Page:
Effects of adrenal sensitivity, stress- and cue-induced craving, and anxiety on subsequent alcohol relapse and treatment outcomes

Arch Gen Psychiatry. 2011 Sep;68(9):942-52. doi: 10.1001/archgenpsychiatry.2011.49. Epub 2011 May 2.


Context: Alcoholism is a chronic, relapsing illness in which stress and alcohol cues contribute significantly to relapse risk. Dysregulation of the hypothalamic-pituitary-adrenal (HPA) axis, increased anxiety, and high alcohol craving have been documented during early alcohol recovery, but their influence on relapse risk has not been well studied.

Objectives: To investigate these responses in treatment-engaged, 1-month-abstinent, recovering alcohol-dependent patients relative to matched controls (study 1) and to assess whether HPA axis function, anxiety, and craving responses are predictive of subsequent alcohol relapse and treatment outcome (study 2).

Design: Experimental exposure to stress, alcohol cues, and neutral, relaxing context to provoke alcohol craving, anxiety, and HPA axis responses (corticotropin and cortisol levels and cortisol to corticotropin ratio) and a prospective 90-day follow-up outcome design to assess alcohol relapse and aftercare treatment outcomes.

Setting: Inpatient treatment in a community mental health center and hospital-based research unit.

Participants: Treatment-engaged alcohol-dependent individuals and healthy controls.

Main outcome measures: Time to alcohol relapse and to heavy drinking relapse.

Results: Significant HPA axis dysregulation, marked by higher basal corticotropin level and lack of stress- and cue-induced corticotropin and cortisol responses, higher anxiety, and greater stress- and cue-induced alcohol craving, was seen in the alcohol-dependent patients vs the control group. Stress- and cue-induced anxiety and stress-induced alcohol craving were associated with fewer days in aftercare alcohol treatment. High provoked alcohol craving to both stress and to cues and greater neutral, relaxed-state cortisol to corticotropin ratio (adrenal sensitivity) were each predictive of shorter time to alcohol relapse.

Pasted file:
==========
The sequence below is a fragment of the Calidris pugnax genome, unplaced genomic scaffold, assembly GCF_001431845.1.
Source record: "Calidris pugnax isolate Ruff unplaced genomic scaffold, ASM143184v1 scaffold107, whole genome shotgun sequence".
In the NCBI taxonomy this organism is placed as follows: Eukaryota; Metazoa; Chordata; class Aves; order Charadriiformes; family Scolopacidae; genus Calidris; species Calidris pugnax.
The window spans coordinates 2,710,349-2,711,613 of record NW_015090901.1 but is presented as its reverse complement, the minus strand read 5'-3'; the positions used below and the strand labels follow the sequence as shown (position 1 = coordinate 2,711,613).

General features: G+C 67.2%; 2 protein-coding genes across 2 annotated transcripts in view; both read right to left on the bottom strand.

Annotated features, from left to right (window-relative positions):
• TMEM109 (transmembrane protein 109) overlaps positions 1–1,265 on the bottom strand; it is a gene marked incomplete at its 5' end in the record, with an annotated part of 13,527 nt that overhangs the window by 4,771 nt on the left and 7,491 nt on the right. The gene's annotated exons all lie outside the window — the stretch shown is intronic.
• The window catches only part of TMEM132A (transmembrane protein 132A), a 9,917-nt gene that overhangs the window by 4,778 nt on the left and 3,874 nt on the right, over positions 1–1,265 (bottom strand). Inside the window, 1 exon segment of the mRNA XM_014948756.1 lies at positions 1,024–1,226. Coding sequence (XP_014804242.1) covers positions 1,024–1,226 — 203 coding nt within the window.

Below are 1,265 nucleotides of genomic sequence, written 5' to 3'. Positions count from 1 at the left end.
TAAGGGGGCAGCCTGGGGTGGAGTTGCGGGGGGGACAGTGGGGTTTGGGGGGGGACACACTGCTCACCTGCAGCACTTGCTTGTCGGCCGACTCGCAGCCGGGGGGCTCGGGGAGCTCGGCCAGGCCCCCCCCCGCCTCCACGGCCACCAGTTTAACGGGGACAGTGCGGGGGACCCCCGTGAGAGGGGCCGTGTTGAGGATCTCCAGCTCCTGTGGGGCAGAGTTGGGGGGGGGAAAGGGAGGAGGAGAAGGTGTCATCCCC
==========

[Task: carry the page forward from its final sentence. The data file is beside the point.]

Conclusions: These results identify a significant effect of high adrenal sensitivity, anxiety, and increased stress- and cue-induced alcohol craving on subsequent alcohol relapse and treatment outcomes. Findings suggest that new treatments that decrease adrenal sensitivity, stress- and cue-induced alcohol craving, and anxiety could be beneficial in improving alcohol relapse outcomes.

Publication types

  • Research Support, N.I.H., Extramural

MeSH terms

  • Adrenal Glands / physiopathology*
  • Adrenocorticotropic Hormone / blood
  • Adult
  • Alcoholism / complications
  • Alcoholism / physiopathology
  • Alcoholism / psychology*
  • Alcoholism / therapy
  • Anxiety / complications
  • Anxiety / psychology*
  • Behavior, Addictive / complications
  • Behavior, Addictive / metabolism*
  • Behavior, Addictive / physiopathology
  • Behavior, Addictive / psychology*
  • Behavior, Addictive / therapy
  • Case-Control Studies
  • Cues
  • Female
  • Humans
  • Hydrocortisone / blood
  • Hypothalamo-Hypophyseal System / physiopathology
  • Male
  • Middle Aged
  • Pituitary-Adrenal System / physiopathology
  • Psychotherapy / methods
  • Recurrence
  • Relaxation Therapy / methods
  • Stress, Psychological / complications
  • Stress, Psychological / psychology*


  • Adrenocorticotropic Hormone
  • Hydrocortisone